Ira Joel Haber © 2006 All Rights Reserved
While we count the casualties, they
are already fastening their snorkels.
We mill about the bank with logbooks
and pencils, trying to get the names down.
But like refugees who sought safe ground
at the wrong elevation, our logs go under
with the dead, their leaks and symptoms,
leaving the river’s surface to describe them.
Still, I go on filling my scroll out underwater,
a hymnal of fish and the cream-breasted birds
who dive after them, that clash of beaks
with fins resembling the brief gleam of daggers.
No use trying to hold what won’t be held,
except to say: tipping the heads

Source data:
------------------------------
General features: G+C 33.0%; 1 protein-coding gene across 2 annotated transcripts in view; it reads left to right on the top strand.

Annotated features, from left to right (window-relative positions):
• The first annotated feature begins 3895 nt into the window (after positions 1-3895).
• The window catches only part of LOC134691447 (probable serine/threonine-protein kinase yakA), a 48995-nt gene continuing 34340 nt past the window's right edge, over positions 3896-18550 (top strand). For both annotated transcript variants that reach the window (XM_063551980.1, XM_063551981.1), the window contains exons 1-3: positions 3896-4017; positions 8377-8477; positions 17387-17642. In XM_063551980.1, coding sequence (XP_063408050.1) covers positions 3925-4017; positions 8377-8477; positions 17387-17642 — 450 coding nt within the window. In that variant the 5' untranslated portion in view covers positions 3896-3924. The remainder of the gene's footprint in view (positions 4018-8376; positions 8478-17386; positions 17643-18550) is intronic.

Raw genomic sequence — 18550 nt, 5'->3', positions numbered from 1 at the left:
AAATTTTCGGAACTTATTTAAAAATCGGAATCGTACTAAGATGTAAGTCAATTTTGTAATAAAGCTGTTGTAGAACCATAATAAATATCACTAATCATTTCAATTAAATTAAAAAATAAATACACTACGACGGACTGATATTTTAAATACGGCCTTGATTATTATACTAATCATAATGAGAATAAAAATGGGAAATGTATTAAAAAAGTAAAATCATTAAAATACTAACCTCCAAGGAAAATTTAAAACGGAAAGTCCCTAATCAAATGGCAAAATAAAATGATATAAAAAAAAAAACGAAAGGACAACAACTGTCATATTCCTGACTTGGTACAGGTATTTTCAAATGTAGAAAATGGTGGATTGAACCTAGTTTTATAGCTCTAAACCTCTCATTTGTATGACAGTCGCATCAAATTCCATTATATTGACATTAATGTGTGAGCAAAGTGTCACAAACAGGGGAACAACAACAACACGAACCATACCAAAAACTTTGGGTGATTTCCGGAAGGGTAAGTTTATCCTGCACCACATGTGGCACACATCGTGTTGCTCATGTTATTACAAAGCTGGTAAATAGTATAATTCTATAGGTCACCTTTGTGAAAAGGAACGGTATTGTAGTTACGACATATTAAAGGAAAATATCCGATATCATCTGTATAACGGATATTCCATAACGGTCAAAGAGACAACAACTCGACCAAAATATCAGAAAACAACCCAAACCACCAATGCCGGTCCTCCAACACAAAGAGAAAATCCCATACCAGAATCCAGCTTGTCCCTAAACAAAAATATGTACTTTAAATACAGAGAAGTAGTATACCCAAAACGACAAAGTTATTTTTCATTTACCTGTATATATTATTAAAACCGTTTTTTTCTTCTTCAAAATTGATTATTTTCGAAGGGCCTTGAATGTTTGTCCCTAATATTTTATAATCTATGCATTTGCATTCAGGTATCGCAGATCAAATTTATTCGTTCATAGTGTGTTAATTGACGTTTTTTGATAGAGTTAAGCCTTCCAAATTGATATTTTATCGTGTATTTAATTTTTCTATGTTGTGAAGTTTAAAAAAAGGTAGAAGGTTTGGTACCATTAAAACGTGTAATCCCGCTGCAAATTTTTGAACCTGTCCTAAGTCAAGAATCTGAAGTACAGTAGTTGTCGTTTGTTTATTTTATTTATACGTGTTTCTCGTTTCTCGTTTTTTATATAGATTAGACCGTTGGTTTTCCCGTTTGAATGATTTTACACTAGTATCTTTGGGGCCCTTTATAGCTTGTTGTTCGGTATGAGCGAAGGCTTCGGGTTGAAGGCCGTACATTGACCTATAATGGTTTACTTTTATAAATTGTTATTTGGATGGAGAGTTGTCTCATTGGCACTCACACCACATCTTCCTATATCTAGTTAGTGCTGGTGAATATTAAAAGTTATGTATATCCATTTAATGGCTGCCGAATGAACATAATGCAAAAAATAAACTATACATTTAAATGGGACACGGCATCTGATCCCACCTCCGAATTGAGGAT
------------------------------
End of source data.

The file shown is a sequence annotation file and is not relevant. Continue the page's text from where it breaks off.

of the wounded back for breath, their mouths
rise and close over ours like water.
On the Bank
Lights draw faces on the river:
One’s hair curves like colored wires.
Another is a sleeping child
wound in a skein of wool.
Chill river, at Christmas
you are strung with colored bulbs
and baubles; they spring
like sheep from your belly.
A man plods up the bank—
the one who unravels snarls
of ice for barges. His boots
churn and move like sluices.
The water bursts with sluggish lightning—
lightning, reflected off his life vest,
flint tinsel in a shepherd’s loom.
SARAH SLOAT grew up in New Jersey, where she attended university. For the last 14 years, Sarah has lived in Germany, where she works for a news agency. Her work has appeared in West Branch, Pebble Lake Review and 3rd Muse, among other publications. Her favorite poets include Pier Giorgio di Cicco and Norman Dubie.
Table of Contents Next Poem Guidelines